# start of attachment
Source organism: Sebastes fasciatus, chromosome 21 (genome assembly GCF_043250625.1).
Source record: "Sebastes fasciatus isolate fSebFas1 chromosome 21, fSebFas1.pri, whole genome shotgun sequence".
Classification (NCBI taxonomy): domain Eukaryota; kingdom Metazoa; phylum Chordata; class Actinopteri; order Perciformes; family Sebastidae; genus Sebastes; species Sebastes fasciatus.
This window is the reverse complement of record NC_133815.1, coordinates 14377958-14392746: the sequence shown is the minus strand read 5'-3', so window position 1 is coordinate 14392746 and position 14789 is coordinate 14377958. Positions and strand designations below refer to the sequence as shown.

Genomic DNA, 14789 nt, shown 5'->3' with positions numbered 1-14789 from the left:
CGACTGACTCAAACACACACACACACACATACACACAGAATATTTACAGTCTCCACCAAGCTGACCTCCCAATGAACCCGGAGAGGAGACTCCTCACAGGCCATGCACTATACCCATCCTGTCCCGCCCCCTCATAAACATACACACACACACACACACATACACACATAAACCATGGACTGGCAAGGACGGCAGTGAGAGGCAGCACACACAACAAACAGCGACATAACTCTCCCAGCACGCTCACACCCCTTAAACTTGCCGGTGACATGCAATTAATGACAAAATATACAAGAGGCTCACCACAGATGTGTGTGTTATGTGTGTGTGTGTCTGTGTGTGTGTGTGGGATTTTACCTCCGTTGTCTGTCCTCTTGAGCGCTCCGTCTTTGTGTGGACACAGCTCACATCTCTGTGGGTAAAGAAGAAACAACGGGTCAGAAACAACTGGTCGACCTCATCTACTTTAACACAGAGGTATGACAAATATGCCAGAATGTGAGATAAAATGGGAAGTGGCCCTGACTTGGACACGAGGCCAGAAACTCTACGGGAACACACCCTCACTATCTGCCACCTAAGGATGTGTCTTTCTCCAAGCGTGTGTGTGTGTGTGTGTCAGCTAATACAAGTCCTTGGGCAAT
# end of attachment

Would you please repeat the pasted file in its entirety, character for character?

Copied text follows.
Source organism: Sebastes fasciatus, chromosome 21 (genome assembly GCF_043250625.1).
Source record: "Sebastes fasciatus isolate fSebFas1 chromosome 21, fSebFas1.pri, whole genome shotgun sequence".
Classification (NCBI taxonomy): domain Eukaryota; kingdom Metazoa; phylum Chordata; class Actinopteri; order Perciformes; family Sebastidae; genus Sebastes; species Sebastes fasciatus.
This window is the reverse complement of record NC_133815.1, coordinates 14377958-14392746: the sequence shown is the minus strand read 5'-3', so window position 1 is coordinate 14392746 and position 14789 is coordinate 14377958. Positions and strand designations below refer to the sequence as shown.

Genomic DNA, 14789 nt, shown 5'->3' with positions numbered 1-14789 from the left:
CGACTGACTCAAACACACACACACACACATACACACAGAATATTTACAGTCTCCACCAAGCTGACCTCCCAATGAACCCGGAGAGGAGACTCCTCACAGGCCATGCACTATACCCATCCTGTCCCGCCCCCTCATAAACATACACACACACACACACACATACACACATAAACCATGGACTGGCAAGGACGGCAGTGAGAGGCAGCACACACAACAAACAGCGACATAACTCTCCCAGCACGCTCACACCCCTTAAACTTGCCGGTGACATGCAATTAATGACAAAATATACAAGAGGCTCACCACAGATGTGTGTGTTATGTGTGTGTGTGTCTGTGTGTGTGTGTGGGATTTTACCTCCGTTGTCTGTCCTCTTGAGCGCTCCGTCTTTGTGTGGACACAGCTCACATCTCTGTGGGTAAAGAAGAAACAACGGGTCAGAAACAACTGGTCGACCTCATCTACTTTAACACAGAGGTATGACAAATATGCCAGAATGTGAGATAAAATGGGAAGTGGCCCTGACTTGGACACGAGGCCAGAAACTCTACGGGAACACACCCTCACTATCTGCCACCTAAGGATGTGTCTTTCTCCAAGCGTGTGTGTGTGTGTGTGTCAGCTAATACAAGTCCTTGGGCAAT